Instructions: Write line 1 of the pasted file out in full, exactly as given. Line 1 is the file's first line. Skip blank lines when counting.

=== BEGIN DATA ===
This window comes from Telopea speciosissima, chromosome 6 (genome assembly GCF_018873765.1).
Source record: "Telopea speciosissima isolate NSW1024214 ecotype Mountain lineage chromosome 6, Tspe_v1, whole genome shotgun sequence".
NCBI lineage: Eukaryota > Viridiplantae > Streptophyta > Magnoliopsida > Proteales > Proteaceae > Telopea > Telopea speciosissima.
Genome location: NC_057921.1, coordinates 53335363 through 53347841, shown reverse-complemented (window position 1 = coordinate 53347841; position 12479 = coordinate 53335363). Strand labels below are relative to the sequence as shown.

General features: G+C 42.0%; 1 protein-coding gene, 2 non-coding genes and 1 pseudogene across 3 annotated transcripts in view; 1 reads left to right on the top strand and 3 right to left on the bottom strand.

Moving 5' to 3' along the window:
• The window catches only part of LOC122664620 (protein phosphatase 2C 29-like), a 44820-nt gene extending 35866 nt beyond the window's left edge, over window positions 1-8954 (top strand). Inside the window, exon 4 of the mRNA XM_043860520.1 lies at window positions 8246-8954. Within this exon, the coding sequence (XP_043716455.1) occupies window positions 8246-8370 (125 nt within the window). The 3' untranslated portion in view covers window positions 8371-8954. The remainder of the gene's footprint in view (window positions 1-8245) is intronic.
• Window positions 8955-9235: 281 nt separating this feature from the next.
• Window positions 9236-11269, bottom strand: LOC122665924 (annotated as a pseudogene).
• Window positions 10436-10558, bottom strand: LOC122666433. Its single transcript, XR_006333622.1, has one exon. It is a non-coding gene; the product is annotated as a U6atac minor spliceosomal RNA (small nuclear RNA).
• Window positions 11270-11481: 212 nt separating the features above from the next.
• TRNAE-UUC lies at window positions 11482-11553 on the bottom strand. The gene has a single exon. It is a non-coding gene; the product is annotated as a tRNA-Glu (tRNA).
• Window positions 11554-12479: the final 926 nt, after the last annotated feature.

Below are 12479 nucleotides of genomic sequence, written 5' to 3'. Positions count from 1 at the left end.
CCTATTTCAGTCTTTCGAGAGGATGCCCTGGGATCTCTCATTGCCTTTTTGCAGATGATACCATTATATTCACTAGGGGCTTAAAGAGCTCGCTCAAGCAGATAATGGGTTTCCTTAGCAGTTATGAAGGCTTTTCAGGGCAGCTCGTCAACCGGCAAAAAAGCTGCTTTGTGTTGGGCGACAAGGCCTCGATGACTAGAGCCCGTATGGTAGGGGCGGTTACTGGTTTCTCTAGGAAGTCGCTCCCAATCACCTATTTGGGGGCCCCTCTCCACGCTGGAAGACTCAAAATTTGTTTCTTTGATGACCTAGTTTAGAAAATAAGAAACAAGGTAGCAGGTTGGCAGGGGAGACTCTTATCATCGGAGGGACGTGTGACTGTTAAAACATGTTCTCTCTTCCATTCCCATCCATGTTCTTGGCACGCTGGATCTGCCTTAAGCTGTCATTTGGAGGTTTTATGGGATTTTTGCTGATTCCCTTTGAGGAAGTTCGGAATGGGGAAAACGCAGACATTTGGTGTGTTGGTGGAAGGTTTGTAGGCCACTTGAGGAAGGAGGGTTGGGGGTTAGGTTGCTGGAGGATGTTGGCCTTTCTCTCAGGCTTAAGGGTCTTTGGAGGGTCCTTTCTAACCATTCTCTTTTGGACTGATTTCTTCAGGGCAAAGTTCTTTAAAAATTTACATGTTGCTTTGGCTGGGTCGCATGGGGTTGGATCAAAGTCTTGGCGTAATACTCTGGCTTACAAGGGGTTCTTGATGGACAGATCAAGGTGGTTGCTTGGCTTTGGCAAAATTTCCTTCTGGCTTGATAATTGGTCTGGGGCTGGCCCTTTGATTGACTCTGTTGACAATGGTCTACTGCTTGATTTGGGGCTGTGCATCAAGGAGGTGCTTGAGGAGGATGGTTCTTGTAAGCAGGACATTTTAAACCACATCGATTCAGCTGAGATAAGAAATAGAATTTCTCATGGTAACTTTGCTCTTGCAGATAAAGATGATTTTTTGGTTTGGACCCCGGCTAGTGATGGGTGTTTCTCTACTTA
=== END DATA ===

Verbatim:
This window comes from Telopea speciosissima, chromosome 6 (genome assembly GCF_018873765.1).